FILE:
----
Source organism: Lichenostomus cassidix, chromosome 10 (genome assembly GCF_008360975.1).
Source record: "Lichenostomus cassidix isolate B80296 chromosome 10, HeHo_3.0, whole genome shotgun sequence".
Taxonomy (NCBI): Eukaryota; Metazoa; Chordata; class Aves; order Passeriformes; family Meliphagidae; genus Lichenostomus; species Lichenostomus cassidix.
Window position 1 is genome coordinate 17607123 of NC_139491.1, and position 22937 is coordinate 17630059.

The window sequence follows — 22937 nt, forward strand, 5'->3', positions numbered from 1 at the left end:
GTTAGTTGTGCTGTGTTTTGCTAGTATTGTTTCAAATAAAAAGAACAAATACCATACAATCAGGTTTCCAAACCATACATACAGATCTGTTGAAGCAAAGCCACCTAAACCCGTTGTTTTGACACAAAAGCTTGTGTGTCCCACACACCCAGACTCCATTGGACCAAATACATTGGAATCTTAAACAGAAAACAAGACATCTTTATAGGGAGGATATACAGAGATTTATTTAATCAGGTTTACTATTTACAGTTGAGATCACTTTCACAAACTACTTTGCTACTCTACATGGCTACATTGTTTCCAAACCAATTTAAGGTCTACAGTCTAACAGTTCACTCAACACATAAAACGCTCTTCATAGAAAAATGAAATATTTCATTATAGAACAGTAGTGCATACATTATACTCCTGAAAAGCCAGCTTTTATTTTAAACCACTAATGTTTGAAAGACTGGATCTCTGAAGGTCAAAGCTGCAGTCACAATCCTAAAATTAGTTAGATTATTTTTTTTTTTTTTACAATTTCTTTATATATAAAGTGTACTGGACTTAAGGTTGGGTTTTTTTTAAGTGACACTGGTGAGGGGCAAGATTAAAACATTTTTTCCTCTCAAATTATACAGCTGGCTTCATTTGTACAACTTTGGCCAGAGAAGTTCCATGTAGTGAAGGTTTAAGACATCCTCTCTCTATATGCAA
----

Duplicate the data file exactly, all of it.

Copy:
Source organism: Lichenostomus cassidix, chromosome 10 (genome assembly GCF_008360975.1).
Source record: "Lichenostomus cassidix isolate B80296 chromosome 10, HeHo_3.0, whole genome shotgun sequence".
Taxonomy (NCBI): Eukaryota; Metazoa; Chordata; class Aves; order Passeriformes; family Meliphagidae; genus Lichenostomus; species Lichenostomus cassidix.
Window position 1 is genome coordinate 17607123 of NC_139491.1, and position 22937 is coordinate 17630059.

The window sequence follows — 22937 nt, forward strand, 5'->3', positions numbered from 1 at the left end:
GTTAGTTGTGCTGTGTTTTGCTAGTATTGTTTCAAATAAAAAGAACAAATACCATACAATCAGGTTTCCAAACCATACATACAGATCTGTTGAAGCAAAGCCACCTAAACCCGTTGTTTTGACACAAAAGCTTGTGTGTCCCACACACCCAGACTCCATTGGACCAAATACATTGGAATCTTAAACAGAAAACAAGACATCTTTATAGGGAGGATATACAGAGATTTATTTAATCAGGTTTACTATTTACAGTTGAGATCACTTTCACAAACTACTTTGCTACTCTACATGGCTACATTGTTTCCAAACCAATTTAAGGTCTACAGTCTAACAGTTCACTCAACACATAAAACGCTCTTCATAGAAAAATGAAATATTTCATTATAGAACAGTAGTGCATACATTATACTCCTGAAAAGCCAGCTTTTATTTTAAACCACTAATGTTTGAAAGACTGGATCTCTGAAGGTCAAAGCTGCAGTCACAATCCTAAAATTAGTTAGATTATTTTTTTTTTTTTTACAATTTCTTTATATATAAAGTGTACTGGACTTAAGGTTGGGTTTTTTTTAAGTGACACTGGTGAGGGGCAAGATTAAAACATTTTTTCCTCTCAAATTATACAGCTGGCTTCATTTGTACAACTTTGGCCAGAGAAGTTCCATGTAGTGAAGGTTTAAGACATCCTCTCTCTATATGCAA